In denying the motion to expunge the record of the 1974 conviction, the judge reasoned that the underlying incident was "very serious," with "four people involved, two of them near death." He found "missing," however, "something to allow me to balance this." He recognized that one relevant factor is "what impairment would there be to the State if the records were expunged?"; he found that "I don't have anything as to how they would be impaired." However, the judge also found that G. had made no showing of any particularized need for expungement, such as "he has a job application pending right now for a good job that he can't get because of this conviction, that he would get if that were expunged." The judge concluded that "the State has met the burden of proof."
We find that conclusion to be unwarranted. The 1975 convictions satisfied all of the statutory preconditions for expungement of the records. See N.J.S.A. 2C:52-2. The verified petition fulfilled all of the requirements of N.J.S.A. 2C:52-7 and 8. The only statutory ground for denial of the requested relief, accordingly, was that set forth in N.J.S.A. 2C:52-14b:
The need for the availability of the records outweighs the desirability of having a person freed from any disabilities as otherwise provided in this chapter. An application may be denied under this subsection only following objection of party given notice pursuant to 2C:52-10 and the burden of asserting such grounds shall be on the objector.
Although the municipal prosecutor represented that he would present testimony of the chief or deputy chief of police as to the need for the availability of the records, he did not do so. He relied, rather, on the circumstances of the incident which led to the conviction. While the circumstances of a given offense might arguably have some bearing on the "need for the availability of the records," the record here does not show any such relationship.
To be sure, the record shows that G. committed what may properly be characterized as heinous offenses for which he was convicted of serious crimes. Nevertheless, he is presumptively entitled to have the records of that conviction expunged at this time; he need not show any specific need for expungement. N.J.S.A. 2C:52-2. The State cannot be said to have sustained its burden of overcoming that presumption simply by asserting that bad crimes establish a "need for the availability of the records", particularly since the statute specifies those crimes not subject to expungement (N.J.S.A. 2C:52-2b) and permits the use of expunged records for a variety of law enforcement and other official purposes (N.J.S.A. 2C:52-17 to 23). The fact that G. was recently arrested for assault with a weapon adds little to the equation: not only were those charges downgraded and dismissed ( see N.J.S.A. 2C:52-6(a)), but again the State made no particularized showing as to why or how that arrest enhanced the need for the availability of the records. For those reasons, we conclude that the trial judge erred in denying G.'s petition to expunge the records of the 1975 conviction.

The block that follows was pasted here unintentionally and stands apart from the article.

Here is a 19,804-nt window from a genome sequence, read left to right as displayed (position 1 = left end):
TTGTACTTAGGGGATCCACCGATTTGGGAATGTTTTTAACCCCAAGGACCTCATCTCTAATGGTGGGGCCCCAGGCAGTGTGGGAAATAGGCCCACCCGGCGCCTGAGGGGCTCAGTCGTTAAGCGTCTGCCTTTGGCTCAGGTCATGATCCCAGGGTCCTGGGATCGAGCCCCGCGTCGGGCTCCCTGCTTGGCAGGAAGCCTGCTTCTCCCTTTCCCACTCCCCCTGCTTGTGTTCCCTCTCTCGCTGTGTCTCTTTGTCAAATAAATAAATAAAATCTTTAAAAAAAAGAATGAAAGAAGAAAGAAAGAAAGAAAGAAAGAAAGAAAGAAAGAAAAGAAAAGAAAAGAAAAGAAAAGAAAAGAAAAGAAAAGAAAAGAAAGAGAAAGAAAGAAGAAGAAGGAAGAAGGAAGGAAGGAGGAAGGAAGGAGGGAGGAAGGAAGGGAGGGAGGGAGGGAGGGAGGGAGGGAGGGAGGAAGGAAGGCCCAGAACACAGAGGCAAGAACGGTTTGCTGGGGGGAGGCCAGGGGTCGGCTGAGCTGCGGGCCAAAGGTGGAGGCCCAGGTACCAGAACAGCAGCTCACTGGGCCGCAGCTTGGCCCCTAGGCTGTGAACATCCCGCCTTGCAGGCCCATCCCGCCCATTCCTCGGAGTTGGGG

The trial judge also denied the petition to expunge the record of the 1988 arrest, relying on the language of N.J.S.A. 2C:52-6a that the petitioner "may . . . present a duly verified petition . . . to the Superior Court in the county in which the disposition occurred." The judge found that the expungement remedy must be "strictly construed," that expungement is "only cognizable in the county where the disposition occurred" and that accordingly he did not have "any jurisdiction over the charge in Union County."
Although the statute fixes the venue for proceedings under N.J.S.A. 2C:52-6, we find no reason to infer that the legislature intended that provision to be jurisdictional. Cf. State v. Savastini, 14 N.J. 507 , 515, 103 A.2d 249 (1954). Nor is there reason to infer that the legislature intended to foreclose resort to court rules and decisional law relaxing normal venue requirements in particular circumstances. If these two expungement applications had been brought in separate counties, they could have been consolidated. R. 4:38-1(a). Venue could also have been changed upon a showing as to "the convenience of parties and witnesses in the interest of justice." R. 4:3-3(a). Permitting the two actions to be joined initially in a single action surely "has the virtue of avoiding such a two-step process in order to place related claims before the same court." State D.E.P. v. Middlesex Cty. Freeholders Bd., 206 N.J. Super. 414 , 421, 502 A.2d 1188 (Ch.Div. 1985), aff'd 208 N.J. Super. 342, 506 A.2d 13 (App.Div. 1986). We are thus persuaded that the application to expunge records of the Union County arrest was properly included in the Monmouth County proceeding. Id.; cf. Savastini, 14 N.J. at 520, 103 A.2d 249; Engel v. Gosper, 71 N.J. Super. 573 , 580-581, 177 A.2d 595 (Law Div. 1962).
If expungement proceedings were characterized as criminal in nature, similar exceptions to normal venue requirements would be available. See, e.g., R. 3:14-2, R. 3:15.
The order denying expungement is reversed. The matter is remanded to the Law Division, Monmouth County for entry of an expungement order with respect to the Monmouth County conviction and for further proceedings with respect to the Union County arrest.